In the case of Cavendish Square Holding BV v El Makdessi and ParkingEye Ltd v Beavis, the Supreme Court has reset and clarified the contractual penalty rule. The classic “quasi-statutory” test established one hundred years ago in Dunlop will still “usually be perfectly adequate” to determine the validity of a straight-forward damages clause, but the Supreme Court has now specified that that key legal test when considering a penalty clause is “whether the impugned provision is a secondary obligation which imposes a detriment on the contract-breaker out of all proportion to any legitimate interest of the innocent party in the enforcement of the primary obligation”. Sanction clauses will now have to be drafted with this test in mind to avoid unenforceability.
The Cavendish Square case concerned an agreement for the sale of a controlling stake in a holding company. The contract stipulated that if the Seller was in contractual breach post-sale, two further payments could be withheld by the Buyer. The Seller admitted he was in breach of contract (namely, in breach of restrictive covenants), but argued the clauses withholding the two further payments were unenforceable penalty clauses.
In the ParkingEye case, it was argued that an advertised £85 excess parking charge amounted to a penalty at common law and was also not enforceable.
A penalty clause is unenforceable – where a clause is deemed to be a penalty, the court will assess damages according to the usual principles of measure of damages, remoteness and mitigation. In Dunlop it was held that “the essence of a penalty is a payment of money stipulated in terrorem of the offending party; the essence of liquidated damages is a genuine covenanted pre-estimate of damage”. Lord Dunedin referred to four tests to determine whether a clause is a penalty:
- The provision would be a penalty if the sum stipulated is extravagant and unconscionable in amount compared with the greatest conceivable financial loss.
- The provision would be a penalty if the breach consisted only in the non-payment of money and it provided for the payment of a larger sum.
- There was a presumption (but no more) that it would be penal if it was payable in a number of events of varying gravity.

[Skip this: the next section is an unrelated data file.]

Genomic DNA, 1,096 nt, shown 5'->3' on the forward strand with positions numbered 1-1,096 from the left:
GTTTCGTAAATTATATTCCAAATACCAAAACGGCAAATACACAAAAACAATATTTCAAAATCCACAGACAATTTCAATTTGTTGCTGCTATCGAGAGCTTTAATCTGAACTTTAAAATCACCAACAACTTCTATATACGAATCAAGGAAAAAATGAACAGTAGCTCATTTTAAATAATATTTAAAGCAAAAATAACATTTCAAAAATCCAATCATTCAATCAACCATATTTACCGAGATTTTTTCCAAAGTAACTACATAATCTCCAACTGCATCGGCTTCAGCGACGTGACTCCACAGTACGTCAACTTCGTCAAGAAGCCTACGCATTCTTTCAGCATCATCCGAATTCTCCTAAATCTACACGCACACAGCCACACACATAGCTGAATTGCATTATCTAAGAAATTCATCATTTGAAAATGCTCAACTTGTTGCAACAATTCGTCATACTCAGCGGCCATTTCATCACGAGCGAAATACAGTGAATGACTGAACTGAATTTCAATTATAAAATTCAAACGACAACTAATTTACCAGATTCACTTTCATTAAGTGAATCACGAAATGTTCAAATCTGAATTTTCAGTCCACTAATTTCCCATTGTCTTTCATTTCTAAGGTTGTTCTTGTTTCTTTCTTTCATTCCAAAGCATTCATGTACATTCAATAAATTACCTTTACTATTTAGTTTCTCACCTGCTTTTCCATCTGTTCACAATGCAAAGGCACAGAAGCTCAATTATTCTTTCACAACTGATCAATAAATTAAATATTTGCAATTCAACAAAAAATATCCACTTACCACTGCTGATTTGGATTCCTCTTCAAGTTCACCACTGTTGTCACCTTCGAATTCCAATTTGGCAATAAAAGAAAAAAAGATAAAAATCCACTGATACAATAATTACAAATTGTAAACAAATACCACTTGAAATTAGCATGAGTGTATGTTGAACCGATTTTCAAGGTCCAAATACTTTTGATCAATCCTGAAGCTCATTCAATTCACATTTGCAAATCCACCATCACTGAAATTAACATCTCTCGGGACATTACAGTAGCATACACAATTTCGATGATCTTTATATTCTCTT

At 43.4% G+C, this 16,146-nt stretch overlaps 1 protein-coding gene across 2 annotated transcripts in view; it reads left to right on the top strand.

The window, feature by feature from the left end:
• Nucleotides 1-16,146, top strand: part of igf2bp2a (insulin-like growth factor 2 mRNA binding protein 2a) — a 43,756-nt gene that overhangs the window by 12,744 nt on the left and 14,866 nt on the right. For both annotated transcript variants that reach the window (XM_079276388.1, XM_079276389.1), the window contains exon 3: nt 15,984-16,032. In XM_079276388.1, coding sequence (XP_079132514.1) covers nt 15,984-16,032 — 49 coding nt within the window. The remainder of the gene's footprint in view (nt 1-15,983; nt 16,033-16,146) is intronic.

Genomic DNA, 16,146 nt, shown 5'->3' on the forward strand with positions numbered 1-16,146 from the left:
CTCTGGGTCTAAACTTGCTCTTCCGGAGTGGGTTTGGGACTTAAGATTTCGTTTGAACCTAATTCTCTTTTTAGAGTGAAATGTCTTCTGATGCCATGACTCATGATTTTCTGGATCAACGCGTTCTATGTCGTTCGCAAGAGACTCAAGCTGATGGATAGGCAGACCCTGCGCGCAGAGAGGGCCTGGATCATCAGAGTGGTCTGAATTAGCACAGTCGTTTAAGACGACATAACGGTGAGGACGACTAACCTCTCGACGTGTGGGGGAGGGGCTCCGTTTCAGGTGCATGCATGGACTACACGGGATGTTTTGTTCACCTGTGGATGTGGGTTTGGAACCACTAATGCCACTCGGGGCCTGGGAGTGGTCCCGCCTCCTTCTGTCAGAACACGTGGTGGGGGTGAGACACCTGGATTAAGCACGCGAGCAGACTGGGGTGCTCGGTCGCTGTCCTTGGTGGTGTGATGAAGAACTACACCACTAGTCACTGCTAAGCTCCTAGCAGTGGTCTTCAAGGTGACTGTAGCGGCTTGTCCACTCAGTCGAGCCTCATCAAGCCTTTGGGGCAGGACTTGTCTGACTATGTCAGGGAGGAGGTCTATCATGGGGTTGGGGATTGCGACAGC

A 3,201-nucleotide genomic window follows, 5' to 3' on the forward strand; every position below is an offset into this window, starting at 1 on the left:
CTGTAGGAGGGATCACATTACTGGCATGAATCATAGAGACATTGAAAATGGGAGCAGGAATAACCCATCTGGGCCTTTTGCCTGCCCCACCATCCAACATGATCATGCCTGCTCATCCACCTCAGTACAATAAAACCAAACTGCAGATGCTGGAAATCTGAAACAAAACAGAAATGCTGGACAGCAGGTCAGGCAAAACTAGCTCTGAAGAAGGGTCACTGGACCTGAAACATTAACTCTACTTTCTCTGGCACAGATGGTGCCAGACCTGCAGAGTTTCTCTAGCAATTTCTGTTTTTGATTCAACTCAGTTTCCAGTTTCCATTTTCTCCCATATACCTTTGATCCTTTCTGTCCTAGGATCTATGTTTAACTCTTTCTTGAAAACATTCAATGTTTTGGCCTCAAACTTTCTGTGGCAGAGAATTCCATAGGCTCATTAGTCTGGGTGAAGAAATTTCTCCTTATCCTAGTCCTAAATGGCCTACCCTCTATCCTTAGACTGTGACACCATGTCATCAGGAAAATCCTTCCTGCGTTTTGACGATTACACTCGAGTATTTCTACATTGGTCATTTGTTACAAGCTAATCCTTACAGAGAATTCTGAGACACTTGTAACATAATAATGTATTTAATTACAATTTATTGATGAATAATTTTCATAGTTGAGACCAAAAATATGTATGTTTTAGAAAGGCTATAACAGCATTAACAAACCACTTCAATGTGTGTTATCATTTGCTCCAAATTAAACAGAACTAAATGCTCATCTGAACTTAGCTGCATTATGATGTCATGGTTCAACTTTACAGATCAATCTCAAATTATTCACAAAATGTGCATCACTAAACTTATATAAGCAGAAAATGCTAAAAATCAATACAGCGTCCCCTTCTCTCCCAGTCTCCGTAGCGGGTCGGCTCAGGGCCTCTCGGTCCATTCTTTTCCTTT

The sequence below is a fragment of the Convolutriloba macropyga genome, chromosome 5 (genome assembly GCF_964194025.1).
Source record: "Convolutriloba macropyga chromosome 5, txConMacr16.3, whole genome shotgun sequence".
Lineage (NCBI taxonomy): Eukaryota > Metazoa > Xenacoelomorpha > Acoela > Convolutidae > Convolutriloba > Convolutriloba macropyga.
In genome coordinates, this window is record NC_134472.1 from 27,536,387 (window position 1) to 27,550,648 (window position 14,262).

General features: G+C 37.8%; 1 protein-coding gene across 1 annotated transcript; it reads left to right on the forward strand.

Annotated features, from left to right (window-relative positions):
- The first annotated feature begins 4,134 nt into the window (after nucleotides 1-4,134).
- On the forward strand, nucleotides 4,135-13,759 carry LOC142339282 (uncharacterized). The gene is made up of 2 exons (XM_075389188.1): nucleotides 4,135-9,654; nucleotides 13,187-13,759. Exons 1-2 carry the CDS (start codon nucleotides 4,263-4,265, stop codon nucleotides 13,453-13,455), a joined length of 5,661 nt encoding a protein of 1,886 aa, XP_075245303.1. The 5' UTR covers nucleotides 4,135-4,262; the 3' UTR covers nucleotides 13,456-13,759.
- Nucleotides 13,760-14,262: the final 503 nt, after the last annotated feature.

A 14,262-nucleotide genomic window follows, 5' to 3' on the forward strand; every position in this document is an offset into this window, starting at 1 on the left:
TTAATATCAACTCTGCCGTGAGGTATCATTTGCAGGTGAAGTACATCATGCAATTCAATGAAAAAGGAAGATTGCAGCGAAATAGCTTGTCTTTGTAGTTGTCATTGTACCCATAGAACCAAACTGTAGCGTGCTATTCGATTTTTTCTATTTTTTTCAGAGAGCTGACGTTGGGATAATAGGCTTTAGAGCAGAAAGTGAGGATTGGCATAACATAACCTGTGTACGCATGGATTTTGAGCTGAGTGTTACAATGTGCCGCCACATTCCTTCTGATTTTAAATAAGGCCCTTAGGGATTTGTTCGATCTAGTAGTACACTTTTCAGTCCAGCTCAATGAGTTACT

- The provision would not be treated as a penalty by reason of it being difficult or impossible to pre-estimate precisely the loss which might be caused by the breach.
In both Cavendish and ParkingEye, the Supreme Court upheld the validity of the clauses and restated the law on penalties. Lords Neuberger and Sumption held that: “The true test is whether the impugned provision is a secondary obligation which imposes a detriment on the contract-breaker out of all proportion to any legitimate interest of the innocent party in the enforcement of the primary obligation”.
The meaning of primary and secondary obligations was highlighted in the Cavendish case. The Seller admitted to committing a breach of his primary obligations (under the restrictive covenants) – it was held that the clauses withholding the two further payments in the wake of this breach were price adjustment clauses operating as part of these primary obligations under the contract (rather than as secondary, punitive payment clauses).
In reaching their decision, the court observed that the key question is whether a clause is penal, not whether it is a pre-estimate of loss. In other words, if a clause is not a specified damage clause this does not mean it is a penalty clause by default. They also observed that the enforceability of a clause will partly depend on whether it is extravagant and unconscionable, affirming the continued relevance of the Dunlop tests.
The decision recognised that a penalty ruling is always “an interference with freedom of contract”, and that the court should not strive to identify a clause as penal. “In a negotiated contract between properly advised parties of comparable bargaining power, the strong initial presumption must be that the parties themselves are the best judges of what is legitimate in a provision dealing with the consequences of breach”.
The concept of “legitimate interest” (and what is out of all proportion to that legitimate interest) is now central to the interpretation of penalty clauses, and it will have consequences in almost every contractual area.
Whilst application of the new legal test is still unchartered territory, a clause which imposes a sanction for breach should be drafted in a manner to make it sufficiently clear that it forms part of the parties’ primary obligations, and thus minimise the risk of a court construing it as a secondary obligation capable of being a penalty.
Karim Amijee, Trainee Solicitor, Michael Simkins LLP